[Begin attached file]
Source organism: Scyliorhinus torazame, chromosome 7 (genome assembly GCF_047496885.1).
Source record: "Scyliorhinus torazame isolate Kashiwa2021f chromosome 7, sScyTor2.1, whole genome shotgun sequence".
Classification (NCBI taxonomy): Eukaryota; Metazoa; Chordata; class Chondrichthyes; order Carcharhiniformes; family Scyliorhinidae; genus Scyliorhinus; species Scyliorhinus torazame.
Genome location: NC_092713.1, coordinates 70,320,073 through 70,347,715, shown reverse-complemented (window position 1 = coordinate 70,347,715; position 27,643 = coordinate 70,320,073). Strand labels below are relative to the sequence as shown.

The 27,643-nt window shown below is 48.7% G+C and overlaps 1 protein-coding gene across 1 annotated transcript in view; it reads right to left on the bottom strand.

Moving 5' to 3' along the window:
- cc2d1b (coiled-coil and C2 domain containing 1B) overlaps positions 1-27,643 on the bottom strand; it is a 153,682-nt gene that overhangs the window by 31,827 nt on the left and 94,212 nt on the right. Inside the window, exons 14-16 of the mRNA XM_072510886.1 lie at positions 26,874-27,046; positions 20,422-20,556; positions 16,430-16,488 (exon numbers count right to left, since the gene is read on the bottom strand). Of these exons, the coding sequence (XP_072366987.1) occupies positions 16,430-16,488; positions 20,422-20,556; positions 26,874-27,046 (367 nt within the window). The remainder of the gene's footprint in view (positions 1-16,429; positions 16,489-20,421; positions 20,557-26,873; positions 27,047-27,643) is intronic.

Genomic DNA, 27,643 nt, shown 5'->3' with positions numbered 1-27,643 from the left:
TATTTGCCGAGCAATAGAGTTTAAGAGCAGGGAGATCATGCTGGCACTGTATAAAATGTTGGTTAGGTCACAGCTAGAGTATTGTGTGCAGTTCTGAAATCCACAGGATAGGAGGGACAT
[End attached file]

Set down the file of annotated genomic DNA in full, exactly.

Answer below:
Source organism: Scyliorhinus torazame, chromosome 7 (genome assembly GCF_047496885.1).
Source record: "Scyliorhinus torazame isolate Kashiwa2021f chromosome 7, sScyTor2.1, whole genome shotgun sequence".
Classification (NCBI taxonomy): Eukaryota; Metazoa; Chordata; class Chondrichthyes; order Carcharhiniformes; family Scyliorhinidae; genus Scyliorhinus; species Scyliorhinus torazame.
Genome location: NC_092713.1, coordinates 70,320,073 through 70,347,715, shown reverse-complemented (window position 1 = coordinate 70,347,715; position 27,643 = coordinate 70,320,073). Strand labels below are relative to the sequence as shown.

The 27,643-nt window shown below is 48.7% G+C and overlaps 1 protein-coding gene across 1 annotated transcript in view; it reads right to left on the bottom strand.

Moving 5' to 3' along the window:
- cc2d1b (coiled-coil and C2 domain containing 1B) overlaps positions 1-27,643 on the bottom strand; it is a 153,682-nt gene that overhangs the window by 31,827 nt on the left and 94,212 nt on the right. Inside the window, exons 14-16 of the mRNA XM_072510886.1 lie at positions 26,874-27,046; positions 20,422-20,556; positions 16,430-16,488 (exon numbers count right to left, since the gene is read on the bottom strand). Of these exons, the coding sequence (XP_072366987.1) occupies positions 16,430-16,488; positions 20,422-20,556; positions 26,874-27,046 (367 nt within the window). The remainder of the gene's footprint in view (positions 1-16,429; positions 16,489-20,421; positions 20,557-26,873; positions 27,047-27,643) is intronic.

Genomic DNA, 27,643 nt, shown 5'->3' with positions numbered 1-27,643 from the left:
TATTTGCCGAGCAATAGAGTTTAAGAGCAGGGAGATCATGCTGGCACTGTATAAAATGTTGGTTAGGTCACAGCTAGAGTATTGTGTGCAGTTCTGAAATCCACAGGATAGGAGGGACAT